Trenton will have more quality educational opportunities and improved educational attainment for students in grades pre-K - 12, improving the performance of Trenton’s full range of educational institutions, including public, private and charter schools
Trenton’s adult learners also face challenges in preparing for and accessing jobs. Often, adult learners did not receive a Pre-K through 12 education that equips them with the foundational workforce skills necessary to excel in the workplace. Lack of access to relevant training programs, as well as basic learning tools (e.g., internet access), also significantly limit opportunities for adult learners and job seekers in Trenton to pursue quality jobs. Further, there is no current relevant pipeline to local and regional employers. A very limited linkage exists between Trenton's education institutions and local and regional businesses, hindering the creation of training initiatives that could teach the skills needed by employers.
For Trenton to meet the challenges of an increasingly competitive, globalized and technology-driven economy, workforce stakeholders and the City of Trenton along with Mercer County must invest significantly in educating and training its current and future workforce. To be effective, these investments must align squarely with the needs of local and regional businesses and industries. A proposed Workforce Task Force should analyze data and work closely with relevant employers to understand their hiring and training needs and to identify skills gaps that can be addressed through targeted demand-driven workforce training investments.
As identified in the Economic Development Report, the following industries experienced the largest growth in employment in the combined Mercer/Bucks area from 2002 to 2014 (growth indicated in parentheses):
Management of Companies and Enterprises (139%)
Health Care and Social Assistance (50%)
Arts, Entertainment, and Recreation (38%)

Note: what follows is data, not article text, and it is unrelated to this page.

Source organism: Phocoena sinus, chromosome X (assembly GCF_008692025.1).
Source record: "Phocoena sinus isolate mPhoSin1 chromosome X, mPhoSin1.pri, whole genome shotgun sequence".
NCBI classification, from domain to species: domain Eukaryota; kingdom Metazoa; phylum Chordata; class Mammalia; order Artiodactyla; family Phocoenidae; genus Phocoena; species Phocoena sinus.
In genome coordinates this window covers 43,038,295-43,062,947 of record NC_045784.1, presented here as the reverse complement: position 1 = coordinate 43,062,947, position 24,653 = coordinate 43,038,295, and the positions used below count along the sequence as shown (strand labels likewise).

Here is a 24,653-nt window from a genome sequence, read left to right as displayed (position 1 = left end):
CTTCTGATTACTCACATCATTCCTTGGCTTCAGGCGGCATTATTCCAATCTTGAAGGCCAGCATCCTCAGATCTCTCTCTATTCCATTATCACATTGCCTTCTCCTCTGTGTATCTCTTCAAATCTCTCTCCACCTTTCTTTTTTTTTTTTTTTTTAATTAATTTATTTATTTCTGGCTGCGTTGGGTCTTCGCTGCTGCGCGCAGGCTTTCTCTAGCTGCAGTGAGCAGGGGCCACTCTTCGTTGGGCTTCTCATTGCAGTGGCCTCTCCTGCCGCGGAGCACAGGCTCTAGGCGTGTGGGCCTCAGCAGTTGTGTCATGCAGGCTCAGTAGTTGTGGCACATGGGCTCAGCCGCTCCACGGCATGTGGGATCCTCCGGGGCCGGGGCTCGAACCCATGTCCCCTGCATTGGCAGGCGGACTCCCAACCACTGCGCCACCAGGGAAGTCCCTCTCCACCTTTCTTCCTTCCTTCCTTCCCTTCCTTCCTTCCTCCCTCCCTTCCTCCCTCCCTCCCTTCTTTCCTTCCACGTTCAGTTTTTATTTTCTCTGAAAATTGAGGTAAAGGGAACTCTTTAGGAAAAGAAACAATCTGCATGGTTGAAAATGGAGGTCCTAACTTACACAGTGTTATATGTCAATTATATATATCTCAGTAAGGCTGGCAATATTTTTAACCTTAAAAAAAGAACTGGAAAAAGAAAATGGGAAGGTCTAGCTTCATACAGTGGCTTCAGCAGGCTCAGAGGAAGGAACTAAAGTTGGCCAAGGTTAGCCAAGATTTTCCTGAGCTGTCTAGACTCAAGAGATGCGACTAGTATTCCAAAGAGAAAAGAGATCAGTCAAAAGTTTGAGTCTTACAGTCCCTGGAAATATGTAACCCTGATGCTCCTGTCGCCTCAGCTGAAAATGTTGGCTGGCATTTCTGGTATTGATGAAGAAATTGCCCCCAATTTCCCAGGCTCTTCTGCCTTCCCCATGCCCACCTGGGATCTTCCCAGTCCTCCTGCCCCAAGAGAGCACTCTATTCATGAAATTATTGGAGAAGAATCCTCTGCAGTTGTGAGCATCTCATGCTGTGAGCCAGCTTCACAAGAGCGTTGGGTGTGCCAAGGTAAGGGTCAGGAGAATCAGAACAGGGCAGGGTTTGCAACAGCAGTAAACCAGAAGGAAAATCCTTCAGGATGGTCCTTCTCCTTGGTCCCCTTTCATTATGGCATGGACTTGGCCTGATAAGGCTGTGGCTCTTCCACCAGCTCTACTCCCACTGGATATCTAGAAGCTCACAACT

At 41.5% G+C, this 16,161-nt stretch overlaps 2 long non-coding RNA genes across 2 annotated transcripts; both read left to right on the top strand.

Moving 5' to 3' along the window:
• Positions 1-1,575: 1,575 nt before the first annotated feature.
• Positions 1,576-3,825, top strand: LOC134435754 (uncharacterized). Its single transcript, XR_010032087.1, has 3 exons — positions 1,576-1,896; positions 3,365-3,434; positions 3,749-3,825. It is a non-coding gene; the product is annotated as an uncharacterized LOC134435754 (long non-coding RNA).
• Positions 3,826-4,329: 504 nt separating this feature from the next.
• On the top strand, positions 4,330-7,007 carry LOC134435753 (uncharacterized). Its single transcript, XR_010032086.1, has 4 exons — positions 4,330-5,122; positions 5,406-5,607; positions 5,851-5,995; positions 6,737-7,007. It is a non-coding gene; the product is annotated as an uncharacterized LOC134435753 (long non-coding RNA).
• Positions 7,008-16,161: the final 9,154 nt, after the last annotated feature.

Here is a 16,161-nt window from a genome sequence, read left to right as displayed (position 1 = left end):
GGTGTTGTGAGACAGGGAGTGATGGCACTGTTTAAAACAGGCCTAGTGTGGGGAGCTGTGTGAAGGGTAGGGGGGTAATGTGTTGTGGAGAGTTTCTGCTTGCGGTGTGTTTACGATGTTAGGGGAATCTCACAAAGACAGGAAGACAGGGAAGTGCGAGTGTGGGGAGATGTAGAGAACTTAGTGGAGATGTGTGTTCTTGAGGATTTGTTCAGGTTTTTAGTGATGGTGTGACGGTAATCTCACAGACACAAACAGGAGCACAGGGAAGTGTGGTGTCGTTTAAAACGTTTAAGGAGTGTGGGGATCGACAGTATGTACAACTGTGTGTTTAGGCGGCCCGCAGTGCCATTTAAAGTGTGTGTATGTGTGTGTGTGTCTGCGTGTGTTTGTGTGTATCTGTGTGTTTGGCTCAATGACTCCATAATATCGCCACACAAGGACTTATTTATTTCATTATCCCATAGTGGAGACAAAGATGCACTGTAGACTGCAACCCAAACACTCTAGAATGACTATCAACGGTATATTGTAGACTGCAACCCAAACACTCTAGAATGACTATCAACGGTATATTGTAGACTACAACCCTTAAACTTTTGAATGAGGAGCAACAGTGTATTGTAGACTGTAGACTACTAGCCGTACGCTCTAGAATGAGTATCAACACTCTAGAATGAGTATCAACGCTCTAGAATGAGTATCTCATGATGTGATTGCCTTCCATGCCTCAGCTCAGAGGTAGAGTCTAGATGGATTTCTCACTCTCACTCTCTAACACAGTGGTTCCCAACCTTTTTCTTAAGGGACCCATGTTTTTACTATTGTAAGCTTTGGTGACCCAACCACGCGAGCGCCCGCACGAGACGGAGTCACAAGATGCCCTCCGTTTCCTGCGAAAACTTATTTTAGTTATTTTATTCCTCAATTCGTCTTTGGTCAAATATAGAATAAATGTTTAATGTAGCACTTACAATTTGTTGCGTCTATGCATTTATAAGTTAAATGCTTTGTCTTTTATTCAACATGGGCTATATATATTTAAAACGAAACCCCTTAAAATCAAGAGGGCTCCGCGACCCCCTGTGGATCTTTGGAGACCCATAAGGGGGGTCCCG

Accommodation and Food Services (33%)
Professional, Scientific, and Technical Services (21%)
Given their high employment growth rates, these are the industries which Trenton is best positioned to exploit by capturing a portion of this growth and employment for residents – and therefore, workforce training investments should be targeted towards growth industries. Moreover, as the City works to advance economic development in the downtown, neighborhood commercial centers, and in its industrial areas, workforce development strategies must be coordinated with economic development efforts.
The recommendations outlined in this Report create the foundation from which Trenton can build this dynamic, demand-driven workforce system. However, for these efforts to be successful, the City in partnership with the County must first establish a coordinated workforce system with relevant community partners working together, and then target its investments to growing industries.
Education reform at the Pre-K through 12 levels alone is insufficient to achieve resident’s community-driven vision. There are current generations of Trentonians who are not properly trained for a modern workforce. Moreover, the economy is constantly changing, and there will always be a need to retrain residents to meet new economic demands. For that reason, the City of Trenton must work with the County to diligently improve its workforce development system and to coordinate with the variety of workforce development providers in the region. This effort must be targeted at reaching people and increasing access to a wider range of quality jobs and high-demand career pathways for Trenton’s adult population, including those who have been previously involved in the criminal justice system.